Chemistry has long been regarded as the ugly sister of high school subjects

Chemistry has long been regarded as the ugly sister of high school subjects. The tinselly sparkle of iron filings over a Bunsen burner has never been enough to snatch teenagers’ attentions away from other, ’sexier’ topics. The recent discovery of a new chemical element, however, has got students flocking to the chemistry lab in their droves. 

Dubbed coolium (chemical symbol: Yo!) the newest addition to the periodic table is causing quite a stir among teens keen to exploit its attractive properties. The rush to the lab began when it transpired that raw coolium could be used to power MP3 players and mobile phones. Interest began to swell further with the announcement of further properties that appealed to younger people, such as its ability to crystallise into blingtastic jewellery when frozen; its superelasticity, which is driving a new generation of supercatapults; and even its suitability as starter-bra padding material. Most remarkable is the fact that it is also edible, having exactly the same nutritional makeup as cheese strings. 

Coolium is exciting and frustrating scientists in equal measures. For Wes Hoover-Dyson, chief chemist at ICI Europe, coolium research breakthroughs are fast becoming an everyday occurrence, but not in the areas he expects. ’Every time we test for an industrial or medical use we hit a brick wall, but invariably we discover a new property which appeals to kids. Watch.’ To demonstrate, the doctor invites me to sit down on a disc-shaped lump of coolium. The ensuing rasp is enough to put any whoopee cushion to shame and causes his entire lab staff to shed quiet tears of laughter into their petri dishes.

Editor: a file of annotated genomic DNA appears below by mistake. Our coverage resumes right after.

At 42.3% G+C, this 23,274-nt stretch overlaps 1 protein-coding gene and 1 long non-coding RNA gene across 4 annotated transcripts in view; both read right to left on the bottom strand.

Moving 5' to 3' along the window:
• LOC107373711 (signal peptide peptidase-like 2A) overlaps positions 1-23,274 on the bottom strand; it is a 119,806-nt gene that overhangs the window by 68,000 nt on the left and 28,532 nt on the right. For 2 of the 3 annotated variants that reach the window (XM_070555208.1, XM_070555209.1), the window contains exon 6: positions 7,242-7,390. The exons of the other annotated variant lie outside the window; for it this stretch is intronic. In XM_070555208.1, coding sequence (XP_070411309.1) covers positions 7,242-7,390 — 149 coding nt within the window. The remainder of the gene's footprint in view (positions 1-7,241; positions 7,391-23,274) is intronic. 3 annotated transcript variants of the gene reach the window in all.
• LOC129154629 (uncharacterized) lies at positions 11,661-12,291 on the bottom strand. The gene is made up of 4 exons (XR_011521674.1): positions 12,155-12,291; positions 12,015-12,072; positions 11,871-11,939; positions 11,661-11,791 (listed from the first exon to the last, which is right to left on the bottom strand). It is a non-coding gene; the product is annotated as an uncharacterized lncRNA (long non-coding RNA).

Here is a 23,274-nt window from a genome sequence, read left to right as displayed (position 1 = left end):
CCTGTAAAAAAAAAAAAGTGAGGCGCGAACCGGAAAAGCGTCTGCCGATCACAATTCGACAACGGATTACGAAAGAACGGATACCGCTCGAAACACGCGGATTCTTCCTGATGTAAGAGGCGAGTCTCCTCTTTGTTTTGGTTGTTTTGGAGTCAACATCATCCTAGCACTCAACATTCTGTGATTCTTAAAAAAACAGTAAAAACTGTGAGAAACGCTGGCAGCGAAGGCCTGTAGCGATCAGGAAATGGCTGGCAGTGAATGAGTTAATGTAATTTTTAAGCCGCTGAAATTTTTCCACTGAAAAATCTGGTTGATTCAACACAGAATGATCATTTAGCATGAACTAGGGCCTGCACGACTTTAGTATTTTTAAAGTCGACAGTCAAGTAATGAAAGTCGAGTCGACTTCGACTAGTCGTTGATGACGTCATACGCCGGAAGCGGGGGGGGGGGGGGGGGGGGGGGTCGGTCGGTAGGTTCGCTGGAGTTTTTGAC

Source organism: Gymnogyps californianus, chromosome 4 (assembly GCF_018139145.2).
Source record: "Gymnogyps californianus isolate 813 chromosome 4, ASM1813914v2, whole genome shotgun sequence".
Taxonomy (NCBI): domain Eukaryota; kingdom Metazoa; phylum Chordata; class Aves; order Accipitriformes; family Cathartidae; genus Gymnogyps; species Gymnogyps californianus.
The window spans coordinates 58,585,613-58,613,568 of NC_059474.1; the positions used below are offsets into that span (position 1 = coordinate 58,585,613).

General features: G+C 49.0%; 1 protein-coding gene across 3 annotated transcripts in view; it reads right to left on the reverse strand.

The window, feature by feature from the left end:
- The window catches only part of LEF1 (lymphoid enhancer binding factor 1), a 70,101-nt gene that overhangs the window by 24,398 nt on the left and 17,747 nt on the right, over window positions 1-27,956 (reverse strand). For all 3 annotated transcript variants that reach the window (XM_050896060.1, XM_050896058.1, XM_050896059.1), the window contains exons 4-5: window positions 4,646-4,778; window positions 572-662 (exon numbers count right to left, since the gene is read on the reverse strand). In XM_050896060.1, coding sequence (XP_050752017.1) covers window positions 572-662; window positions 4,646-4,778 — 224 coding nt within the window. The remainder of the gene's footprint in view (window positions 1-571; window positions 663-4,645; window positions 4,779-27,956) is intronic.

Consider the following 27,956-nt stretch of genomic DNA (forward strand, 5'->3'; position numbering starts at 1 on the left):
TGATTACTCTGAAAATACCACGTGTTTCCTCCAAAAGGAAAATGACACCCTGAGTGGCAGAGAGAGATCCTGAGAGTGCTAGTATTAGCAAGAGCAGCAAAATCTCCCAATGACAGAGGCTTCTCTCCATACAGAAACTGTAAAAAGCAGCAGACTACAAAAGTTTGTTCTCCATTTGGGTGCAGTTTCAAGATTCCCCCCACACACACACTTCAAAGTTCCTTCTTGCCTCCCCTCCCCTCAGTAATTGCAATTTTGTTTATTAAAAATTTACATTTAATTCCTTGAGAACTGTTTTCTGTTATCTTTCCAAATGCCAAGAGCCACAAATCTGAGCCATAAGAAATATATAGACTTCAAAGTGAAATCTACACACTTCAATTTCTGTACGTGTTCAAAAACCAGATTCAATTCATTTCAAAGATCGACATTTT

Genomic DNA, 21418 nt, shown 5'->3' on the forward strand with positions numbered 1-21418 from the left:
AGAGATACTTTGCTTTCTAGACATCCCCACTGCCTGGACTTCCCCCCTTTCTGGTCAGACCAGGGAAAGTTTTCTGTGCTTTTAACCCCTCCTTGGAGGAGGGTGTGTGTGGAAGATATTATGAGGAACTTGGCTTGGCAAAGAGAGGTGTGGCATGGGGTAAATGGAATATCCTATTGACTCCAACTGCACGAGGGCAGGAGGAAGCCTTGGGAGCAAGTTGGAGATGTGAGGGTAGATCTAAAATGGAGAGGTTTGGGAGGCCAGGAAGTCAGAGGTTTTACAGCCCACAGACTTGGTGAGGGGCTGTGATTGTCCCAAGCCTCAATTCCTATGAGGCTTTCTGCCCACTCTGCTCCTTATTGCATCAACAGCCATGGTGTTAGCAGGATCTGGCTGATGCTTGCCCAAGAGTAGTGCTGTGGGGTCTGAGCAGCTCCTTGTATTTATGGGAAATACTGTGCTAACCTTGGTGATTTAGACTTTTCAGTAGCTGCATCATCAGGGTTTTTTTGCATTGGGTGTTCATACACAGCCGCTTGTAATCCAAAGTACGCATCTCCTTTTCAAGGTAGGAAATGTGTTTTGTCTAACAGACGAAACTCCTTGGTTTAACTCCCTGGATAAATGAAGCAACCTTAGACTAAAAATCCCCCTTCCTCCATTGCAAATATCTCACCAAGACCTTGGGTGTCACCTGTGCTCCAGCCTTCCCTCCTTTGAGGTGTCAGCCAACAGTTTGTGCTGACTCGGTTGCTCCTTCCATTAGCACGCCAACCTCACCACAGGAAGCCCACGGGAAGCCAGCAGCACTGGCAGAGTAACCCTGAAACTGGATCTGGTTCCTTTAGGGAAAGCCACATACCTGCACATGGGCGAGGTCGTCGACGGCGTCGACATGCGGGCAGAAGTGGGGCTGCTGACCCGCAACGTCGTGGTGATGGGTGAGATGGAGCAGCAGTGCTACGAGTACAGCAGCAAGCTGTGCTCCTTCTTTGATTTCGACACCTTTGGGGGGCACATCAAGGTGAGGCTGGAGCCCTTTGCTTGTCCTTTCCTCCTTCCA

But it’s not just scientists who are in a funk over the new discovery. Fashion houses keen to secure the teenage dollar have woken up to chemistry cool, or Chemicool, as the next big thing. High street clothing giants H&M recently launched a new autumn-winter range called Elemental, backed by slogans such as ’Copper look at our new styles’ and ’Our prices argon-a thrill you’. The launch party at the flagship store in London’s Oxford Circus saw Victoria Beckham hit the catwalk in test-tube fit jeans, an empire line lab coat and designer protective goggles. ’We all like to look good when we’re experimenting,’ she purred to the assembled media. 

The music industry is also feeling the impact of Chemicool, with bands such as The Chemical Brothers, My Chemical Romance and Iron Maiden experiencing unprecedented demand for their back catalogues. The latter has been booked to headline at next summer’s Make Poverty Chemistry concert in Hyde Park, a more explosive yet empathetic cousin of its predecessor, Make Poverty History, according to its PR team. 

Hoover-Dyson is continuing his research on coolium isotopes - cureforacneium and underagedrinkingium - but is keen to dispel the idea that the new element is causing a dumbing down of the subject. ’It is not just about coolium. Children are coming round to chemistry because it’s a serious subject that deserves a lot more respect,’ he says, as he moulds a piece of coolium into a comedy dog poo and slips it into a colleague’s packed lunch box. 

Jim Allen

This article first appeared in  Null Hypothesis